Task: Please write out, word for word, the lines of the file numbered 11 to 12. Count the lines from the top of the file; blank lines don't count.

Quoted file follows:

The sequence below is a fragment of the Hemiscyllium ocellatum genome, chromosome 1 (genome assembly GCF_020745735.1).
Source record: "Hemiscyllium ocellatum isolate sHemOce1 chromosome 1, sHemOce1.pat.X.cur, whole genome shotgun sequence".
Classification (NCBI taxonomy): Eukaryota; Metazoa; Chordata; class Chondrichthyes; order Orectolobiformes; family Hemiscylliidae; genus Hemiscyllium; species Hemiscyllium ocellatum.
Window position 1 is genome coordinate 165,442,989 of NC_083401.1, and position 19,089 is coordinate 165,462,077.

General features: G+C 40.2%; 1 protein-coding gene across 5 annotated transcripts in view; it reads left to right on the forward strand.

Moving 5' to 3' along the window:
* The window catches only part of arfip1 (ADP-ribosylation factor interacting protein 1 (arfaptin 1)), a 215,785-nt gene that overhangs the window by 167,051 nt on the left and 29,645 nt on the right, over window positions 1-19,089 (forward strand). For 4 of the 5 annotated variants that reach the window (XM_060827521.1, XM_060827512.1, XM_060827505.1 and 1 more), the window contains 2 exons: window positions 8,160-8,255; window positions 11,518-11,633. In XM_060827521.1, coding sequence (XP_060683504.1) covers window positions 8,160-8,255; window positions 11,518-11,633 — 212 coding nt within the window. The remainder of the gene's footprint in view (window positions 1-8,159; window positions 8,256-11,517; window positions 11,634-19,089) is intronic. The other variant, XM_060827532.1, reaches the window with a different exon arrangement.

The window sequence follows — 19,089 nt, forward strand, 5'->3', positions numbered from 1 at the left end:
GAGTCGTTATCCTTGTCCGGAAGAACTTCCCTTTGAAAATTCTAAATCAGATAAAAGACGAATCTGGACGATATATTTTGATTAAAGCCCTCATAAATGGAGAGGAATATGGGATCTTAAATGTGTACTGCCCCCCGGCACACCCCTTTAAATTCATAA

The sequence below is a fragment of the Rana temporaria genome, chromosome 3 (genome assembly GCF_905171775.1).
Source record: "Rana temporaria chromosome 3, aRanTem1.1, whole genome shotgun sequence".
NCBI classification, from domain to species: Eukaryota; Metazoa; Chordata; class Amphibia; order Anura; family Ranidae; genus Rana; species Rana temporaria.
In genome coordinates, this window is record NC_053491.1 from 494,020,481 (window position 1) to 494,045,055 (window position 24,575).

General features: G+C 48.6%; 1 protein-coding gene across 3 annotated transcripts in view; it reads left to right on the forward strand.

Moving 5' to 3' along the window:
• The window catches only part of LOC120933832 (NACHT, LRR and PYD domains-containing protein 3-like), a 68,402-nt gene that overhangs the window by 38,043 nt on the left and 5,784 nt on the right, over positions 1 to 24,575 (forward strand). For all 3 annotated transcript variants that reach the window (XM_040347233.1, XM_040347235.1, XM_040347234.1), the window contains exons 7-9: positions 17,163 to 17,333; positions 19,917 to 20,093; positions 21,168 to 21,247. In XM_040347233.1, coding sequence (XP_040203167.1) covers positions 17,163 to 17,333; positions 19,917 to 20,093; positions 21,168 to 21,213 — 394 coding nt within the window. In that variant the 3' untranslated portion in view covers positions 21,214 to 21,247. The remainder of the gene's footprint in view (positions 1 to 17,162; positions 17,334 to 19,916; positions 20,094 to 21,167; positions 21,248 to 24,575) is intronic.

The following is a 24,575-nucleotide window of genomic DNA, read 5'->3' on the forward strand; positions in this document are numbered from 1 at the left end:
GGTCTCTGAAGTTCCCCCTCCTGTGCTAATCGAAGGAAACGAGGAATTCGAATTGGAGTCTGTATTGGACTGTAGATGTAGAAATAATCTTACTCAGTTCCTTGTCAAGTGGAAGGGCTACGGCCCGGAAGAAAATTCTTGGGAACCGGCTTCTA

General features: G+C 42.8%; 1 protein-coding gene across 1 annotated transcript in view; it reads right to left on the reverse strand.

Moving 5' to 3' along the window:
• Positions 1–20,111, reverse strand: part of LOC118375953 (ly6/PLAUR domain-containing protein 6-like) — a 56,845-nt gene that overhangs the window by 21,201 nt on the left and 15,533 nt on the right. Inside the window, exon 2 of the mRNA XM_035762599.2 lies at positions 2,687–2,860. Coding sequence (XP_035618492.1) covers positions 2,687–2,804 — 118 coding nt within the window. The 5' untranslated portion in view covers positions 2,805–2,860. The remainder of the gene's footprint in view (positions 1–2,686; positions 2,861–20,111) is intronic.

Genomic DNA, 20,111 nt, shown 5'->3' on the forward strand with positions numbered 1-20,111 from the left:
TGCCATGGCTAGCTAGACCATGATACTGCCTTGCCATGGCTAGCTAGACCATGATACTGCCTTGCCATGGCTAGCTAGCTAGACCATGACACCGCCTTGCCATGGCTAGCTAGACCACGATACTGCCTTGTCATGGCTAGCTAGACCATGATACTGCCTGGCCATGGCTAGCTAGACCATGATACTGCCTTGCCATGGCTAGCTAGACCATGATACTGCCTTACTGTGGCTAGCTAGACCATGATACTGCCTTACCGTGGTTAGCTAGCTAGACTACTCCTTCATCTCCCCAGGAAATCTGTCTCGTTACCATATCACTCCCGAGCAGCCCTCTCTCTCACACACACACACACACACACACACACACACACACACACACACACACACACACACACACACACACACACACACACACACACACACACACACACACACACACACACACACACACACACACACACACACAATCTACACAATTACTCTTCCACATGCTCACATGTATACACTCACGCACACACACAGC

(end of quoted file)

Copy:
Source record: "Rana temporaria chromosome 3, aRanTem1.1, whole genome shotgun sequence".
NCBI classification, from domain to species: Eukaryota; Metazoa; Chordata; class Amphibia; order Anura; family Ranidae; genus Rana; species Rana temporaria.